CFP: Saving the World: Girlhood and Evangelicalism in the Nineteenth Century
Deadline for Proposals: July 15, 2014
We are interested in exploring how texts that are written for girls, or represent girls, participate in the work of reform through an evangelical agenda. This collection seeks to contribute to the burgeoning field of childhood studies in U.S. nineteenth-century literature and culture, which has been complicating the boundaries between adult and child and asking what happens when we foreground the child. We are especially interested in essays that explore the cultural work this evangelical literature performs, through its representations of, for example, childhood, kinship structures, discipline, authority, disability, education, race, and class. While our focus is on the U.S., we are also interested in work by British and Canadian writers.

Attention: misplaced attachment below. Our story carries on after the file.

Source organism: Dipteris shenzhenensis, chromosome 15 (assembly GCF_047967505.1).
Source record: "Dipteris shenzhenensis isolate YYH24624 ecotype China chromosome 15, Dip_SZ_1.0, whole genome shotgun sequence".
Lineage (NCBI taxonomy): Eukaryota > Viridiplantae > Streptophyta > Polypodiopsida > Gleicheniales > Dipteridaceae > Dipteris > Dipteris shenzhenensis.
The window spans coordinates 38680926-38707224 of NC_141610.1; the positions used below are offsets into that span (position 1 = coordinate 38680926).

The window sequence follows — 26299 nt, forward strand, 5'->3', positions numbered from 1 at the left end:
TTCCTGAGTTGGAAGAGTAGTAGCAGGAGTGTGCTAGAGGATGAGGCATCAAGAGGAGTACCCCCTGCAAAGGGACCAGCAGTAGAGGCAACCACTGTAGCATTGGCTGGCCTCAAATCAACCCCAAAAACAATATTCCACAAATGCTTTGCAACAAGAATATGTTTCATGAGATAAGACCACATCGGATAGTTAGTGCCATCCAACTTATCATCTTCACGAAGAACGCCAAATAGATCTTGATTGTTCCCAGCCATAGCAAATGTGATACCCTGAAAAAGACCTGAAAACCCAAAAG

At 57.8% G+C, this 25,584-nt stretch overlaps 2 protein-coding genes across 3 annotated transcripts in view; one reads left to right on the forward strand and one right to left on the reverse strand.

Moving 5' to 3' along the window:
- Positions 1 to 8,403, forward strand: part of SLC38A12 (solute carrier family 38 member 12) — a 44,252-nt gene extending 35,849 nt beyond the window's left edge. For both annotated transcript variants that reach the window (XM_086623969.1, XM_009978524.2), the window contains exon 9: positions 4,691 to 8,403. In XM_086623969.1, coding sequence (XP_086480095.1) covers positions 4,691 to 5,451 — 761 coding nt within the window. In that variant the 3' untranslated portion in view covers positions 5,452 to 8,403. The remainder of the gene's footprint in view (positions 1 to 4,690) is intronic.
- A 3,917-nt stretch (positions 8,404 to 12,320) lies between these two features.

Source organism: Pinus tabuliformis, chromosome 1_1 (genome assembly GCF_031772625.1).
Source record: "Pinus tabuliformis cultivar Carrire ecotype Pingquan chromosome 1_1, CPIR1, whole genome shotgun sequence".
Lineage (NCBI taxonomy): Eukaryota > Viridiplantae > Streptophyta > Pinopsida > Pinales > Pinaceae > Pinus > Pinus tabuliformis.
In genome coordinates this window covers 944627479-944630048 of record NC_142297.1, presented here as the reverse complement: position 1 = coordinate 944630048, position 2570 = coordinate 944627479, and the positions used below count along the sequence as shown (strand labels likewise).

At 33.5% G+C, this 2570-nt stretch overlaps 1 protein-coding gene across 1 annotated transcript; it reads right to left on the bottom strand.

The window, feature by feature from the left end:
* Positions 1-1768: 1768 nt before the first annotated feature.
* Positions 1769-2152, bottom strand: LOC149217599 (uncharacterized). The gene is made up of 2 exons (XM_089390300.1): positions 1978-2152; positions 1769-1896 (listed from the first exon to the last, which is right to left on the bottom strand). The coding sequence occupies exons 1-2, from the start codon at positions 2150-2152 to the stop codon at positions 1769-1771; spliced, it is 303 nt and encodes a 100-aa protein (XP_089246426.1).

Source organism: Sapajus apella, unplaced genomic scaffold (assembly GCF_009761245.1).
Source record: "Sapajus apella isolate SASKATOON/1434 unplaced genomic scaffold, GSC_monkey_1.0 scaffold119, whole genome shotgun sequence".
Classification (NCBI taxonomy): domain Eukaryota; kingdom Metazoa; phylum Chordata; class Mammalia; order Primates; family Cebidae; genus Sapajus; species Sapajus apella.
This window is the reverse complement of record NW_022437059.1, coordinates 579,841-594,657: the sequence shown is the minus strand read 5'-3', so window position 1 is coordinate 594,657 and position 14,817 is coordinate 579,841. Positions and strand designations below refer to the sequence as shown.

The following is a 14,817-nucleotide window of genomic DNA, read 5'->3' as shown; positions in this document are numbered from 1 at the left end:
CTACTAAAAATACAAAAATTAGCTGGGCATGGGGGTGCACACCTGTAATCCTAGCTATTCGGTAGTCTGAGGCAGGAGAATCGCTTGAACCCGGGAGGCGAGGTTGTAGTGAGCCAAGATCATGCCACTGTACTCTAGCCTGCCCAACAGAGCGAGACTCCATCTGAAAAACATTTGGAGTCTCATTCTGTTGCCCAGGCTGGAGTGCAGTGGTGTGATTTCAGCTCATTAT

We are seeking essays of 6,000-7,000 words. Please submit proposals of 500 words and a brief CV to Robin Cadwallader (RCadwallader@francis.edu) and Allison Giffen (Allison.firstname.lastname@example.org) no later than July 15, 2014. We are planning a quick turn-around with this collection and the deadlines will be tight once essays are selected. We will notify you of acceptance and timeframe shortly after the deadline for submissions.
Children’s series books
Post-bellum representations of the South and the plantation novel
Children’s abolitionist literature
Treatment of animals
Missionary work, or missionary periodical
Representations of kinship relations
Education, The common school movement or the home school movement
The American Sunday School Movement
The American Tract Society
Lydia Maria Child
Harriet Beecher Stowe
Elizabeth Stuart Phelps
Annie Fellows Johnson
Louisa May Alcott.